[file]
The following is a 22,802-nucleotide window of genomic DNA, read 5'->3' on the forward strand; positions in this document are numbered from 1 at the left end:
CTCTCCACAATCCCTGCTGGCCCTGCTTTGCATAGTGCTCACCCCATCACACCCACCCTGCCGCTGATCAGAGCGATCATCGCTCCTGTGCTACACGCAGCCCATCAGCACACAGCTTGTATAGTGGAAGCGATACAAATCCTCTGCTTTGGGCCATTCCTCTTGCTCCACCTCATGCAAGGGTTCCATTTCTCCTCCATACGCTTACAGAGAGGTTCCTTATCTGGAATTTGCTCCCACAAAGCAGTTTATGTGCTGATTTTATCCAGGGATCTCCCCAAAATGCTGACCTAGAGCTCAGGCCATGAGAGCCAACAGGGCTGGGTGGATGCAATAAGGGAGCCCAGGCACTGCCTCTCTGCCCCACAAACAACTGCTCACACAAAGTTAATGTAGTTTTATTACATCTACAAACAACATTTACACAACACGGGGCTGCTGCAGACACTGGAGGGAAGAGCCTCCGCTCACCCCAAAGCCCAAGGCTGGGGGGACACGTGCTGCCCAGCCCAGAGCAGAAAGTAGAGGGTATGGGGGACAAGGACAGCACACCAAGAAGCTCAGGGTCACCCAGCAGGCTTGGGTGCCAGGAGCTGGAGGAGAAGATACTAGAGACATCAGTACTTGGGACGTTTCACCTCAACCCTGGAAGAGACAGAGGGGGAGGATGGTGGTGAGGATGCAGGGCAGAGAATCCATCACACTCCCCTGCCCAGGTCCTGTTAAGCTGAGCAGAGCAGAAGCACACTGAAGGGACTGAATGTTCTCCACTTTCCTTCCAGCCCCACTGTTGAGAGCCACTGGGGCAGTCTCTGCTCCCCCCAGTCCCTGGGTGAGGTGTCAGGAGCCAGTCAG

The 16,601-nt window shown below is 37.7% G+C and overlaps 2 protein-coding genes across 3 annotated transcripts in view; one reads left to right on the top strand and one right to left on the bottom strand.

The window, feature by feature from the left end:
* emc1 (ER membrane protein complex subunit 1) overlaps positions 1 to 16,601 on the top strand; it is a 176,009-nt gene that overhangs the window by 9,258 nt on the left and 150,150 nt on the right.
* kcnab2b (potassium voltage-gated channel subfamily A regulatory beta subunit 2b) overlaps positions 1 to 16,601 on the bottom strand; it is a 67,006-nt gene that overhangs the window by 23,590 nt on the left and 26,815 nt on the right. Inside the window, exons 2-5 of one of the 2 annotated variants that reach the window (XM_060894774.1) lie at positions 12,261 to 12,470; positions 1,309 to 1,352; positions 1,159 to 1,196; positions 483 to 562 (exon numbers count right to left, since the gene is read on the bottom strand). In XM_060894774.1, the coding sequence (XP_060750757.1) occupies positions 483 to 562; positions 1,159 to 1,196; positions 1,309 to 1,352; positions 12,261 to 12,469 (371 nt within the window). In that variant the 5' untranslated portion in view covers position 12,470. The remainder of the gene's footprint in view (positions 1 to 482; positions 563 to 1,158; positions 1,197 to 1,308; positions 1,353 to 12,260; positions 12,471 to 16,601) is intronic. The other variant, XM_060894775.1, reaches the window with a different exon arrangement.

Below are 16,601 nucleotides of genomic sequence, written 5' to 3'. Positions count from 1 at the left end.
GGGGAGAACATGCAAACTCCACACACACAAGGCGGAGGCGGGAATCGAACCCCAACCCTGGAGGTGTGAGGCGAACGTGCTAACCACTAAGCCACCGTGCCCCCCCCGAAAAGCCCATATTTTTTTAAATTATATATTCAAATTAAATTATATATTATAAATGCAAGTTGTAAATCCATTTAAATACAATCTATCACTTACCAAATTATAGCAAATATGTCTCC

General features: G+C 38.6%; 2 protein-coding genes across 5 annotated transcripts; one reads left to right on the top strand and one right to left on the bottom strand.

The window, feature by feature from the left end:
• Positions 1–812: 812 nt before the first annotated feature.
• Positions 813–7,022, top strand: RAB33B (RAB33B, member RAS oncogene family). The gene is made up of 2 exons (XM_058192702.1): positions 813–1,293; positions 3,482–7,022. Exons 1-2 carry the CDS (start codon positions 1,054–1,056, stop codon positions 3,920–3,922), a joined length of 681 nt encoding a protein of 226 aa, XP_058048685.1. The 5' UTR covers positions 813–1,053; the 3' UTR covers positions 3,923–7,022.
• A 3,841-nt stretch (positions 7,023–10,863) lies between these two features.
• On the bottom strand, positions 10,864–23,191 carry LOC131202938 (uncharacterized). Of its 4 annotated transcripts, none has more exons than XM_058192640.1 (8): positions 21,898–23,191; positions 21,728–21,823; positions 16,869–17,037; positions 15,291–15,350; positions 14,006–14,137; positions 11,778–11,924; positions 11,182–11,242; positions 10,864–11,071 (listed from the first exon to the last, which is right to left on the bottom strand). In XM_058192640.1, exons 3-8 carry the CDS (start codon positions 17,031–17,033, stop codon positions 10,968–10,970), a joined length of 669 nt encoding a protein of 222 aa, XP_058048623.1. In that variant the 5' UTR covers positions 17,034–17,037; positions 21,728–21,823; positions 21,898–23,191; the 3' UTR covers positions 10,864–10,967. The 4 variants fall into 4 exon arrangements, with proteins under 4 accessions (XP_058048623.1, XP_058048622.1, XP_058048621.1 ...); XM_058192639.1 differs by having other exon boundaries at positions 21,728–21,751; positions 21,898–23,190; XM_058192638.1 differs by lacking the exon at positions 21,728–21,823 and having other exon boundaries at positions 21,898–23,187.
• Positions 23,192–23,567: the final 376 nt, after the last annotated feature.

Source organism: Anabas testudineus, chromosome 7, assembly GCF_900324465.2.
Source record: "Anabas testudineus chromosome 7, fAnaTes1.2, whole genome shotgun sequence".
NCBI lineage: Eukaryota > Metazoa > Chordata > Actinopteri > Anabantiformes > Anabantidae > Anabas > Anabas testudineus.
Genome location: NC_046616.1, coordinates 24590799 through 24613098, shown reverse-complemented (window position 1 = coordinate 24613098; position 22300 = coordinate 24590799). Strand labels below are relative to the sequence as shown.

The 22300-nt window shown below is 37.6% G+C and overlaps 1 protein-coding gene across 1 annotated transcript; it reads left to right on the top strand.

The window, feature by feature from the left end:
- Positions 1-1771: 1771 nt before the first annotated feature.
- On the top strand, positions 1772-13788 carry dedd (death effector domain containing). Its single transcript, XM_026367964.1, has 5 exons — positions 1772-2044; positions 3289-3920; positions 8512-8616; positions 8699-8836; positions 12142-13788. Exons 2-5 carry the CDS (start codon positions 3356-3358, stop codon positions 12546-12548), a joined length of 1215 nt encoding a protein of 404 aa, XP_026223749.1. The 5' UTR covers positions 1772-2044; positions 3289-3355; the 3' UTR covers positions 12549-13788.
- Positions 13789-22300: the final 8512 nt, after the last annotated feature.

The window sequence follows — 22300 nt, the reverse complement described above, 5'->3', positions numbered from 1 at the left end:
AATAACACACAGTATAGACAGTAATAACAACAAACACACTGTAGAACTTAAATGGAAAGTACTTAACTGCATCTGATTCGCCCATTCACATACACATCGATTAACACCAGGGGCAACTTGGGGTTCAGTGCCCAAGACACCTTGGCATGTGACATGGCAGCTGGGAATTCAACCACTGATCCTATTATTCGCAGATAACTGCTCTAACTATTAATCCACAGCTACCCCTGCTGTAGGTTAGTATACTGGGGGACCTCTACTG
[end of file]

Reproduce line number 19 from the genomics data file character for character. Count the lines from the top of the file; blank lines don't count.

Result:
Genome location: NC_046616.1, coordinates 24590799 through 24613098, shown reverse-complemented (window position 1 = coordinate 24613098; position 22300 = coordinate 24590799). Strand labels below are relative to the sequence as shown.